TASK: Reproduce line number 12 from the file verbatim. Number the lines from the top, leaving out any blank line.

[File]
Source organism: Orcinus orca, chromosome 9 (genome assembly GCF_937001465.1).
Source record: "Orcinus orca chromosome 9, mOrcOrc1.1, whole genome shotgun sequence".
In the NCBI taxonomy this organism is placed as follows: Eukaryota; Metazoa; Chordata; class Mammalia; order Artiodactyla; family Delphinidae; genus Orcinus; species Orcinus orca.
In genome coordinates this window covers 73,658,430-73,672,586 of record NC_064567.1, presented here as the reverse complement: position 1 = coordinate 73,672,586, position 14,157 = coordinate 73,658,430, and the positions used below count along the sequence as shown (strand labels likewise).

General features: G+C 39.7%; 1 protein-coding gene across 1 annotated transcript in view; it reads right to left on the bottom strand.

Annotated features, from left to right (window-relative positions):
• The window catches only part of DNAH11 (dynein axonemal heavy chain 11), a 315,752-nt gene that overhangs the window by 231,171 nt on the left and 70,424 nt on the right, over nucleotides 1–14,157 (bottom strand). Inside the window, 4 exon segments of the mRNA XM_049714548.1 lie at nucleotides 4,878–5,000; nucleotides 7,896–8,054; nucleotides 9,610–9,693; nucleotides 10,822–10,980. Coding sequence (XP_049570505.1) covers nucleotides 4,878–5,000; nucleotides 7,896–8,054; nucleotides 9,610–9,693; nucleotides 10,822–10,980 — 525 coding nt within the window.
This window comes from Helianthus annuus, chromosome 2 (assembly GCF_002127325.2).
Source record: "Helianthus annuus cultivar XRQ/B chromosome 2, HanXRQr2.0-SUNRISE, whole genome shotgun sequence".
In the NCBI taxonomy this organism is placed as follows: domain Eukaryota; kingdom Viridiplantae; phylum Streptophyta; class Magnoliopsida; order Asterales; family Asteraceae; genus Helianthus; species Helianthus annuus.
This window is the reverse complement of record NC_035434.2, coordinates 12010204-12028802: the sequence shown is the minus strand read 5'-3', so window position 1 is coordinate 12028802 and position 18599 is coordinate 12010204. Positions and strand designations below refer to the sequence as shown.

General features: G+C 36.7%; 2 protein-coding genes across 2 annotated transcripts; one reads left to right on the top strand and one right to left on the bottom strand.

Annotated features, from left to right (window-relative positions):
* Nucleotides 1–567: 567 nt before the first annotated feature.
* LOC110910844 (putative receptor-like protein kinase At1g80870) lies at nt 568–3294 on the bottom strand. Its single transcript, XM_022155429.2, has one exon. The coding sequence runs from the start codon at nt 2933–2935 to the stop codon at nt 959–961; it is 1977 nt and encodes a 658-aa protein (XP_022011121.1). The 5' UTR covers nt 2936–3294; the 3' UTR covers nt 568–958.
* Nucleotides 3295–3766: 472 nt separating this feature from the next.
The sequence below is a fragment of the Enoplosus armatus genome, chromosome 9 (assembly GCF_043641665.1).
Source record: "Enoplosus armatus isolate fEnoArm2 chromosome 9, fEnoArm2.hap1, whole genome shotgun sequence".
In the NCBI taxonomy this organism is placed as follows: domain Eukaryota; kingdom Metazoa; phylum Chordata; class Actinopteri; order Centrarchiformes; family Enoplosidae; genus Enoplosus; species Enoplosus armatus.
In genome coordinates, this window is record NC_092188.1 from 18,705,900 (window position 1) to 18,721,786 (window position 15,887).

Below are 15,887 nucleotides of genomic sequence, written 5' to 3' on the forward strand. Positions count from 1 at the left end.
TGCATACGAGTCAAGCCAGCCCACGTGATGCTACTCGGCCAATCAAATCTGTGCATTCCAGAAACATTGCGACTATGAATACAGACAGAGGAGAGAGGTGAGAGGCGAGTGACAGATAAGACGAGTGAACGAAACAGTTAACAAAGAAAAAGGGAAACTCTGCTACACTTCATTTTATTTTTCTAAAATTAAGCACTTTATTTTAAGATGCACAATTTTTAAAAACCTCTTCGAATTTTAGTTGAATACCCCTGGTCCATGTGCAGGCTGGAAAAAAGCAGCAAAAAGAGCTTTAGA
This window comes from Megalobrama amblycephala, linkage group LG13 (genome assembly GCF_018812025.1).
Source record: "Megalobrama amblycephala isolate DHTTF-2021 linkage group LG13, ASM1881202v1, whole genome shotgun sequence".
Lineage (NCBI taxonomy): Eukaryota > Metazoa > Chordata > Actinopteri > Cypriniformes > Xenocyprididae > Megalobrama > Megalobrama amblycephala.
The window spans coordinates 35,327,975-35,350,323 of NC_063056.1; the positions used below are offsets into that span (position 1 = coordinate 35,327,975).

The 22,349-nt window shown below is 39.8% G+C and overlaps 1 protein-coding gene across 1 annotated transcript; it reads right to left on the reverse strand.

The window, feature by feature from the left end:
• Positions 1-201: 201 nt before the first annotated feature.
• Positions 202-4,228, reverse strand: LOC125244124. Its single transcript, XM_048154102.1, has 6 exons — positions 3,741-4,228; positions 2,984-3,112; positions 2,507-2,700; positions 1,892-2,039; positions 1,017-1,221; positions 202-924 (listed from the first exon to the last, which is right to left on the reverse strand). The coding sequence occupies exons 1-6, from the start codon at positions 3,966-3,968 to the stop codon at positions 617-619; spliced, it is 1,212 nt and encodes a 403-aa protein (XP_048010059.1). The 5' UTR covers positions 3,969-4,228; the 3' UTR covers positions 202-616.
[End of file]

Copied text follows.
General features: G+C 36.7%; 2 protein-coding genes across 2 annotated transcripts; one reads left to right on the top strand and one right to left on the bottom strand.